Rookie Review: Is Dakota Hudson Ready To Take Another Step Forward, Or Does Disappointment Await?

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The St. Louis Cardinals always seem to be in the hunt for the playoffs/World Series, and they constantly are churning out usable options from their minor league system to help support the push. While they aren’t all difference makers, necessarily, they have proven that they can make an impact at the highest level. That’s the class you can put Dakota Hudson into, who turned in a strong rookie season giving a sense of optimism heading into 2020:

174.2 IP
16 Wins
3.35 ERA
1.41 WHIP
136 Strikeouts (7.01 K/9)
86 Walks (4.43 BB/9)
56.9% Groundball Rate
.274 BABIP

Wins are impossible to depend on, regardless of the team you pitch for. He’s also proven to be a groundball machine, whether it’s at Triple-A (57.6% over 150.1 IP from 2017-2018, the third best mark of any pitcher with at least 150 IP at the level during those years) or in the Majors (57.4%). With that skill in his back pocket, it’s the lack of other two numbers that cost him.

Strikeouts

He had a meager 6.35 K/9 at Triple-A, courtesy of a 9.6% SwStr%. That supports that lack of strikeouts in ’19, and his pitch usage doesn’t give much hope for an improvement:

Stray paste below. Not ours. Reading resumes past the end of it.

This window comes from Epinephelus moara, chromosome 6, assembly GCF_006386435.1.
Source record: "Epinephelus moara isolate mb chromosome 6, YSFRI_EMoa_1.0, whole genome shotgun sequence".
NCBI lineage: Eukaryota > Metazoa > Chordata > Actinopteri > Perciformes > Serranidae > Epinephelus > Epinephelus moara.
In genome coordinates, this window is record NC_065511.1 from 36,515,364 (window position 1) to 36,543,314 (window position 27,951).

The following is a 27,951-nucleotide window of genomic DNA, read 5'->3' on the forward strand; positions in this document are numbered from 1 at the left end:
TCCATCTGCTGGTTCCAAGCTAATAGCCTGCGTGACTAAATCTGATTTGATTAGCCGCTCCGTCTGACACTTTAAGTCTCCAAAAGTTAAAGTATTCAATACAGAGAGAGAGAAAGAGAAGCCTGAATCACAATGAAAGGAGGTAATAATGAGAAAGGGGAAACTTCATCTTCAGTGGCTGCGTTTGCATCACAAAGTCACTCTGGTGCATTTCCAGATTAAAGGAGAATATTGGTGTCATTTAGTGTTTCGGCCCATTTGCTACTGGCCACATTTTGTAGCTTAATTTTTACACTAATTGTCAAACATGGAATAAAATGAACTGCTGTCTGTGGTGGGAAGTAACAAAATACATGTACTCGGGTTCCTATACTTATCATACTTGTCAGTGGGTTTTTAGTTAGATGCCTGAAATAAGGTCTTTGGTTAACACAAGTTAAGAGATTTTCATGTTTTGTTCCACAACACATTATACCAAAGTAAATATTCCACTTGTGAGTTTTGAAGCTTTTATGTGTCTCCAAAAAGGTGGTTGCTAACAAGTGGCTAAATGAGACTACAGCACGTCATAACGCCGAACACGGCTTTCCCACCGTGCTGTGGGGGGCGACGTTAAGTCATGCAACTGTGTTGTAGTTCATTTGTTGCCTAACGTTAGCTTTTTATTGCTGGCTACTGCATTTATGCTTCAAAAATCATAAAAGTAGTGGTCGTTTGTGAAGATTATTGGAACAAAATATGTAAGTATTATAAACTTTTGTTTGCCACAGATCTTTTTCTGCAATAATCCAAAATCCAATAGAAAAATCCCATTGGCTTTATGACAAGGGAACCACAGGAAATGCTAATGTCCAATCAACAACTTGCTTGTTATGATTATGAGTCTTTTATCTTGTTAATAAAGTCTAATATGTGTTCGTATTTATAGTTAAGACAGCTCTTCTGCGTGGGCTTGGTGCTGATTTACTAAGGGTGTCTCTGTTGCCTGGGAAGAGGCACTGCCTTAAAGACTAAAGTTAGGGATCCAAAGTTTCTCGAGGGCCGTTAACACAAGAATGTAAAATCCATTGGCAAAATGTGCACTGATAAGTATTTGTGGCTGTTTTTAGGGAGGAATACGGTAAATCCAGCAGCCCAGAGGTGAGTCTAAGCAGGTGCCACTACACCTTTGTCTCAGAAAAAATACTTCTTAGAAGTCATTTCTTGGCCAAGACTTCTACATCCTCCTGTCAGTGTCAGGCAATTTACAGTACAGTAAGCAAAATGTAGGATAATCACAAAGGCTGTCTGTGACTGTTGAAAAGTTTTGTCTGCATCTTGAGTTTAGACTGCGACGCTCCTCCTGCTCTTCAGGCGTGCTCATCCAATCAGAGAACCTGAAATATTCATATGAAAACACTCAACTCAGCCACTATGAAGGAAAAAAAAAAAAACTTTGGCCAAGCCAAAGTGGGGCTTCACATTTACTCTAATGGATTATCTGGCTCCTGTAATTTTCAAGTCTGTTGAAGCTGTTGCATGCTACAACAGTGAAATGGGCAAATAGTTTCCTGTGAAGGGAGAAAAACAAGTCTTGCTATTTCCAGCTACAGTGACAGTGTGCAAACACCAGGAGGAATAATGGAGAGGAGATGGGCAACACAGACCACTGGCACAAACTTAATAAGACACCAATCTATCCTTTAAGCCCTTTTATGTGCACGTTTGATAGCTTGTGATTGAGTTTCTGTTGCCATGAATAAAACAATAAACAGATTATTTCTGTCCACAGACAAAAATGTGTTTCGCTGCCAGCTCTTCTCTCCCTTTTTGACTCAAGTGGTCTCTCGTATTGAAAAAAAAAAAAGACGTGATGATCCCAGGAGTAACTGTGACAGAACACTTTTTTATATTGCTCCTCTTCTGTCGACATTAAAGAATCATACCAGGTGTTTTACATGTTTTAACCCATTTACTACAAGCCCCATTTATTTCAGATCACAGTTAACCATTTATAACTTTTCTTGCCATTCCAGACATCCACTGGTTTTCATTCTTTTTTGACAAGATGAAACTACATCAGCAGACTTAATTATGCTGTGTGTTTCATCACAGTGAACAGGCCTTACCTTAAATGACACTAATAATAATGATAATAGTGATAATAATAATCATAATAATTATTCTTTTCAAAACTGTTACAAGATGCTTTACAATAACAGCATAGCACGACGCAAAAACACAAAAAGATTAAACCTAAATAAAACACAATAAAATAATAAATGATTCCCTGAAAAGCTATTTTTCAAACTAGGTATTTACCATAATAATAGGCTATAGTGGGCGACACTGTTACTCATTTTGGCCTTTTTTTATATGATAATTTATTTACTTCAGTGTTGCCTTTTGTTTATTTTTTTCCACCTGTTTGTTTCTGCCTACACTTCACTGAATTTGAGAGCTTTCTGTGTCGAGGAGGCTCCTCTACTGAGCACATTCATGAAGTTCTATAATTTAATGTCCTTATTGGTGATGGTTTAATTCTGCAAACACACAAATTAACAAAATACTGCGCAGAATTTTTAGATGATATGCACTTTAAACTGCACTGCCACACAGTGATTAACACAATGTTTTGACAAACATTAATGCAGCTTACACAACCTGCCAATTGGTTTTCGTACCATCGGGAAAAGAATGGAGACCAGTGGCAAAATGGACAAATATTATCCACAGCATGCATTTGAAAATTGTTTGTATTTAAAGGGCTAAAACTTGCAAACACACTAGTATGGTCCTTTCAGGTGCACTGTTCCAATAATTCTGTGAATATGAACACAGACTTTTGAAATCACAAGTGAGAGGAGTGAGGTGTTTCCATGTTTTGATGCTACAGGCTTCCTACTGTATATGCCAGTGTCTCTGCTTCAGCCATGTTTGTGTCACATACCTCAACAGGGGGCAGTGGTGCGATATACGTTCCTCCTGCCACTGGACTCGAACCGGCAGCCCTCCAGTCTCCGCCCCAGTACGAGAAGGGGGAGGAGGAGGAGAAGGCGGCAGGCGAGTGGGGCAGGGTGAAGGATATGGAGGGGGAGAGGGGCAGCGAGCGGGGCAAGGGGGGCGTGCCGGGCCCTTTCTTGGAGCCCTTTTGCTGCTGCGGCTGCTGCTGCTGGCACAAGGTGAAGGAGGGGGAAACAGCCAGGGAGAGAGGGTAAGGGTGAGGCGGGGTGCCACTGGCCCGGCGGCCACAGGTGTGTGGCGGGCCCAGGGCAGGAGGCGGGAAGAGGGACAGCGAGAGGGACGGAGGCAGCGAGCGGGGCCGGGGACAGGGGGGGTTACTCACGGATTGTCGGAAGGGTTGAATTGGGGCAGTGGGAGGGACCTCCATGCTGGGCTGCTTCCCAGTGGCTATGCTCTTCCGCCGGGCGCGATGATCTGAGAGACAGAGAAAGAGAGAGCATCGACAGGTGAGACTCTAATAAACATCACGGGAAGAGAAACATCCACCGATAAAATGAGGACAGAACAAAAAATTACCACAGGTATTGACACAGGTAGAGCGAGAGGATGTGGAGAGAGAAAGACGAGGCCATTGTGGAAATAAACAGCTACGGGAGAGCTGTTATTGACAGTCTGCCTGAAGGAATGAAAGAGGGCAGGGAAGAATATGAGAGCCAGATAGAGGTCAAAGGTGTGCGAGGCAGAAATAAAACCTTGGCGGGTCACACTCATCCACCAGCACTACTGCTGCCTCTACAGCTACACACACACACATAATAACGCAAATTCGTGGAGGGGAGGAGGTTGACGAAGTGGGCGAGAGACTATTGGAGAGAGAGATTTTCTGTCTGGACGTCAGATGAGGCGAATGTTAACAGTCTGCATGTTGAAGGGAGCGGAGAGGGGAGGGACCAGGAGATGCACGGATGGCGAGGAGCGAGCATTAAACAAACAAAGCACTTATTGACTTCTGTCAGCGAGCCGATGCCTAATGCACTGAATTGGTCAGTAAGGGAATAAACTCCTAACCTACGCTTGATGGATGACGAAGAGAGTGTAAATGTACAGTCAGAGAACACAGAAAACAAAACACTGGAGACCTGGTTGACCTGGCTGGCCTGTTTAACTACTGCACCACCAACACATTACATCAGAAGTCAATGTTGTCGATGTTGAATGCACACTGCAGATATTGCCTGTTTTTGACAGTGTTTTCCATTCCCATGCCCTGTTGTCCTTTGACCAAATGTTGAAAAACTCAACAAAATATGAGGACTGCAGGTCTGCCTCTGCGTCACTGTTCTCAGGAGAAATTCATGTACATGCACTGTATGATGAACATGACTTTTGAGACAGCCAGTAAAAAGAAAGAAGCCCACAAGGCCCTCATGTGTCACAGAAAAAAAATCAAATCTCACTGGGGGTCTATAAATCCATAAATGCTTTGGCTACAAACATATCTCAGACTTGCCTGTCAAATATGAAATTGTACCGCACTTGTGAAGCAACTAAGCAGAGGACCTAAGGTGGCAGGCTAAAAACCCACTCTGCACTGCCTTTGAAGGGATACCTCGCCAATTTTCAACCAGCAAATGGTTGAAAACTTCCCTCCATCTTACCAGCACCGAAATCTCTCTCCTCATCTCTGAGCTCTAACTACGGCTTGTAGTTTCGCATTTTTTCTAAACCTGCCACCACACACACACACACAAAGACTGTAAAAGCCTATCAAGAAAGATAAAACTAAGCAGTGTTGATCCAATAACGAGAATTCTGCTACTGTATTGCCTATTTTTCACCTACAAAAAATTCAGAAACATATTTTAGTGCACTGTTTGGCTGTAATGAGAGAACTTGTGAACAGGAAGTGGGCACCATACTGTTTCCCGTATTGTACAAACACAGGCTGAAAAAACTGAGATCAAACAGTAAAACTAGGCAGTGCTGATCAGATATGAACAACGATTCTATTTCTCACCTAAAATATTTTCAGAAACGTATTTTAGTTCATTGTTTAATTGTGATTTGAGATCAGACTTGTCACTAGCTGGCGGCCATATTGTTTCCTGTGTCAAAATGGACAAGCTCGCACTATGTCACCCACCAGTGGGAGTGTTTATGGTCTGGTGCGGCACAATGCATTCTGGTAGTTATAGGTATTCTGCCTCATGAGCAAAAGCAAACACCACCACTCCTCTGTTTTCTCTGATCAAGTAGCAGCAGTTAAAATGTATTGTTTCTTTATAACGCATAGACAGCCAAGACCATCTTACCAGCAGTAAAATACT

• Sinker – 47.87%
  • Cut-Fastball – 25.59%
  • Fourseam Fastball – 13.85%
  • Slider – 10.09%
  • Changeup – 2.60%

So roughly 87% of his pitches are a fastball variation, and while his slider does provide some velocity variation (82.24 mph) it clearly isn’t fooling anyone. Overall he posted a 9.8% SwStr% and 27.5% O-Swing%, and there’s no reason to think anything is about to change.

Control

He had a 3.17 BB/9 at Triple-A, though his 4.63 BB/9 over his Major League career and the lack of getting opposing hitters to chase outside the strike zone doesn’t help his cause. He only had two months with a BB/9 below 4.00 in ’19 and was never below 3.50. Would even a 3.50-3.75 mark be enough to over come the lack of strikeouts?

Conclusion

With the slew of groundballs and his lack of strikeouts Hudson is going to depend on his infield defense the thrive. He benefited from a .274 BABIP and 78.1% strand rate in ’19, despite a 40.5% Hard%, and that only further sends the outlook spiraling down. That’s not to say that he can’t at least be a useful option, but he’s clearly not one to trust towards the top of your fantasy rotation. He’s a sell high candidate, and one you likely want to steer clear of on draft day.

Sources – Fangraphs, Brooks Baseball

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